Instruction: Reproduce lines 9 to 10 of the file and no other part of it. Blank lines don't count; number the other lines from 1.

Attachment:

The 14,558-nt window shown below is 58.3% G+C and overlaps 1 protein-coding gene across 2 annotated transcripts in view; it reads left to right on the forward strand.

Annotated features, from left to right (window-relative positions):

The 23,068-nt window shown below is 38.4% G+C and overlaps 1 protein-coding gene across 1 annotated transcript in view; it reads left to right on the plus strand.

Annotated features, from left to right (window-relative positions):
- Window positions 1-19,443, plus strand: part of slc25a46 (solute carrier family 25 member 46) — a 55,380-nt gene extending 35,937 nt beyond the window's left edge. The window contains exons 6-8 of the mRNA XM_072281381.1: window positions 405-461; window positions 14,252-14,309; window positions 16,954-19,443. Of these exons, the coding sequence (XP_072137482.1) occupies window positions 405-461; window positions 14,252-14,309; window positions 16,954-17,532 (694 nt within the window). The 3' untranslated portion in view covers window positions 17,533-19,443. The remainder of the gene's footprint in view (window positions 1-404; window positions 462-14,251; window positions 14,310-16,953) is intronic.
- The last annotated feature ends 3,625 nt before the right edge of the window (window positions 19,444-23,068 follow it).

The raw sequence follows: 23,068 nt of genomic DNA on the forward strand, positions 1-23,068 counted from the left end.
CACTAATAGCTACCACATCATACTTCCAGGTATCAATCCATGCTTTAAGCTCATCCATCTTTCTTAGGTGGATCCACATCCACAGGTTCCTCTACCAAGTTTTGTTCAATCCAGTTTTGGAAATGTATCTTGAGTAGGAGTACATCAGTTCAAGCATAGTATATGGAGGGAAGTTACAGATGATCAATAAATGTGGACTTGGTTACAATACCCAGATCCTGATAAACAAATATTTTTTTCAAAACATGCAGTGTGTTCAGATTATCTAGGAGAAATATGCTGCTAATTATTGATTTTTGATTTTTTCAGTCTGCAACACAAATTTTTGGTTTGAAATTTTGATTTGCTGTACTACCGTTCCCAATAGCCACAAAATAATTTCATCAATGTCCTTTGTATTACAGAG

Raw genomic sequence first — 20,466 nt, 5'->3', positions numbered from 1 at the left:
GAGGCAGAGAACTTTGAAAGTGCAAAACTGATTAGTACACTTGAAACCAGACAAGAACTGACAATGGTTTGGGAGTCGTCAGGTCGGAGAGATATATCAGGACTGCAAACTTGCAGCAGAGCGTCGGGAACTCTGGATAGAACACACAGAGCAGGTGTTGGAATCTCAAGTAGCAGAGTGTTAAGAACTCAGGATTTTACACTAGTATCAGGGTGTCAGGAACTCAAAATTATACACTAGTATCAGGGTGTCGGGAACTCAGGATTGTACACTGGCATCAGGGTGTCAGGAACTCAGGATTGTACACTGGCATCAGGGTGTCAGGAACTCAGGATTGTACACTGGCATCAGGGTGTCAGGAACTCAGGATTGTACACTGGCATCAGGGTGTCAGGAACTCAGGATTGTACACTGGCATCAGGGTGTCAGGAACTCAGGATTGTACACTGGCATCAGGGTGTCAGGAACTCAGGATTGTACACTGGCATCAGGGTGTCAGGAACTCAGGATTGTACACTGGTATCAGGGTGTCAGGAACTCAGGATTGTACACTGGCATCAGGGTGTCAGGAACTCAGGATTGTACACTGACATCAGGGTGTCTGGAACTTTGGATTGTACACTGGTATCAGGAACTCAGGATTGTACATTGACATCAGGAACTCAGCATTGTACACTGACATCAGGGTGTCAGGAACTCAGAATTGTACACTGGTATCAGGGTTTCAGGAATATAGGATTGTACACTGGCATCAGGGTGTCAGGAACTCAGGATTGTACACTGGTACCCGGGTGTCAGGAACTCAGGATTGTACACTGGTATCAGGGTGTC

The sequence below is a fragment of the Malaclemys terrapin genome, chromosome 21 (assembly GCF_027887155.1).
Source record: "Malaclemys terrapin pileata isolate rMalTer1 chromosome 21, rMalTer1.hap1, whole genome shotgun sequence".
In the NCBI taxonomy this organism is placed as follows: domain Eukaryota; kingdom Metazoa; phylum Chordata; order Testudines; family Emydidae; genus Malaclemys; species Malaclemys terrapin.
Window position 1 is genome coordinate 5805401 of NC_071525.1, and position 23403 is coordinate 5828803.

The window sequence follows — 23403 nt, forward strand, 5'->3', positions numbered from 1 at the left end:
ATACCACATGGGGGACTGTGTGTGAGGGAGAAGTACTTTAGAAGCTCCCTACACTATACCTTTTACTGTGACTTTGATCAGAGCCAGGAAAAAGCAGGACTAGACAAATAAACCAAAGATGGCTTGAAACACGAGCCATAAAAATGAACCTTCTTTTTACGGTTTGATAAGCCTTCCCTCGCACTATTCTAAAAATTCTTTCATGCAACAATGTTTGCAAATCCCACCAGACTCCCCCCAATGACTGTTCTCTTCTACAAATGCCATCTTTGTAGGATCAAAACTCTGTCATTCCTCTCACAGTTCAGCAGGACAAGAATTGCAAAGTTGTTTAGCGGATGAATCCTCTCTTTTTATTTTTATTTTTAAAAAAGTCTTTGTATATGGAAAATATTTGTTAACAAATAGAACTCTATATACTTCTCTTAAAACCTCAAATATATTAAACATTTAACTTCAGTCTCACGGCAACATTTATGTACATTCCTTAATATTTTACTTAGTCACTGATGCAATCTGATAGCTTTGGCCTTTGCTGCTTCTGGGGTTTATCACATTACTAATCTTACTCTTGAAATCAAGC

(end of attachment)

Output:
Raw genomic sequence first — 20,466 nt, 5'->3', positions numbered from 1 at the left:
GAGGCAGAGAACTTTGAAAGTGCAAAACTGATTAGTACACTTGAAACCAGACAAGAACTGACAATGGTTTGGGAGTCGTCAGGTCGGAGAGATATATCAGGACTGCAAACTTGCAGCAGAGCGTCGGGAACTCTGGATAGAACACACAGAGCAGGTGTTGGAATCTCAAGTAGCAGAGTGTTAAGAACTCAGGATTTTACACTAGTATCAGGGTGTCAGGAACTCAAAATTATACACTAGTATCAGGGTGTCGGGAACTCAGGATTGTACACTGGCATCAGGGTGTCAGGAACTCAGGATTGTACACTGGCATCAGGGTGTCAGGAACTCAGGATTGTACACTGGCATCAGGGTGTCAGGAACTCAGGATTGTACACTGGCATCAGGGTGTCAGGAACTCAGGATTGTACACTGGCATCAGGGTGTCAGGAACTCAGGATTGTACACTGGCATCAGGGTGTCAGGAACTCAGGATTGTACACTGGCATCAGGGTGTCAGGAACTCAGGATTGTACACTGGTATCAGGGTGTCAGGAACTCAGGATTGTACACTGGCATCAGGGTGTCAGGAACTCAGGATTGTACACTGACATCAGGGTGTCTGGAACTTTGGATTGTACACTGGTATCAGGAACTCAGGATTGTACATTGACATCAGGAACTCAGCATTGTACACTGACATCAGGGTGTCAGGAACTCAGAATTGTACACTGGTATCAGGGTTTCAGGAATATAGGATTGTACACTGGCATCAGGGTGTCAGGAACTCAGGATTGTACACTGGTACCCGGGTGTCAGGAACTCAGGATTGTACACTGGTATCAGGGTGTC